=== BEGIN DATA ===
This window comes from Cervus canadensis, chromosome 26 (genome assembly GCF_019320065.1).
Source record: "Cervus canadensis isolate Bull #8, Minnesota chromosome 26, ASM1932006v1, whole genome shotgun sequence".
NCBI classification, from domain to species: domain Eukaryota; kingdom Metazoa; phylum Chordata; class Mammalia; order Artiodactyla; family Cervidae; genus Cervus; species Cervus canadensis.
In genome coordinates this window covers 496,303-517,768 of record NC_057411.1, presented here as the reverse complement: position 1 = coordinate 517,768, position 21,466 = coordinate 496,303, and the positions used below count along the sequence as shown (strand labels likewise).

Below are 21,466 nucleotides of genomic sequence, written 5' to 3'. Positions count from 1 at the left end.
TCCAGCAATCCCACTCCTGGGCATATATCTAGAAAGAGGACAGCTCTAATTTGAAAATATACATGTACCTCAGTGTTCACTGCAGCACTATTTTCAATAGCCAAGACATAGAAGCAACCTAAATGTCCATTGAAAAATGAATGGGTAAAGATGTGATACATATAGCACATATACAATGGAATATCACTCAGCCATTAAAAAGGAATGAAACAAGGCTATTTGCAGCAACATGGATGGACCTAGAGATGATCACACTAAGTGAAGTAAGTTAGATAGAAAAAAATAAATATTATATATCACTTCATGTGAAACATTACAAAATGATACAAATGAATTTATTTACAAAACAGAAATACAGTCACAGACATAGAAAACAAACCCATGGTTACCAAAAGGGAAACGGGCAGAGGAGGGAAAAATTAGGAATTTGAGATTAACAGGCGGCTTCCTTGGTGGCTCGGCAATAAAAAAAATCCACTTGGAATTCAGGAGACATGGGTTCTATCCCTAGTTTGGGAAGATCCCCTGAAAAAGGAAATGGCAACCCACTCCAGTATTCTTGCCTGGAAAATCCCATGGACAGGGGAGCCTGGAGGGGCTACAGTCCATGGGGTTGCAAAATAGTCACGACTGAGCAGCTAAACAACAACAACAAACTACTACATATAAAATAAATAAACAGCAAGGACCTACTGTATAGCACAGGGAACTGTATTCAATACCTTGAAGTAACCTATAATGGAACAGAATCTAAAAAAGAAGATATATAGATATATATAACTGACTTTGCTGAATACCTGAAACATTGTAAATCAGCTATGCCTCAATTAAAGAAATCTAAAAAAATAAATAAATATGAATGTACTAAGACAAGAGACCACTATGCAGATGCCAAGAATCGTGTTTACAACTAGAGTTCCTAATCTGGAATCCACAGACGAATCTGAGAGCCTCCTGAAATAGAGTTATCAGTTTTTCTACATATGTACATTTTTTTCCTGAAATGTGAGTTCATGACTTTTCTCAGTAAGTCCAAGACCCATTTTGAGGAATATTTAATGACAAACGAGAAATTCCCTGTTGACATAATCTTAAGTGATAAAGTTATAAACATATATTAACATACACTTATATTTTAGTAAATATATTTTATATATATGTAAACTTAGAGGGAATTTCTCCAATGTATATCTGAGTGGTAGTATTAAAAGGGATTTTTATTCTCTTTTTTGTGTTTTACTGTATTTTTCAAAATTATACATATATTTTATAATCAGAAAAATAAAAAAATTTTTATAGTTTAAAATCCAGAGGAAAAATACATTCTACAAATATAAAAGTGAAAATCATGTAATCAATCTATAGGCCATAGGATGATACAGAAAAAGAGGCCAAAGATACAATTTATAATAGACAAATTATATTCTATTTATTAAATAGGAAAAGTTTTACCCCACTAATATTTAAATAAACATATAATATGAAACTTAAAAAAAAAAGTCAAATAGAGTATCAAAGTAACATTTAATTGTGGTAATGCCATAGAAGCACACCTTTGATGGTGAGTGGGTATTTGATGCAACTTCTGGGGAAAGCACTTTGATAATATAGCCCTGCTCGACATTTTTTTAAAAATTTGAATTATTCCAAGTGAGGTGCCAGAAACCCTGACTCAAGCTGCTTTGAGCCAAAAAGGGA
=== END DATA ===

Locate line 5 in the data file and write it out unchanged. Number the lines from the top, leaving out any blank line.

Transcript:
Below are 21,466 nucleotides of genomic sequence, written 5' to 3'. Positions count from 1 at the left end.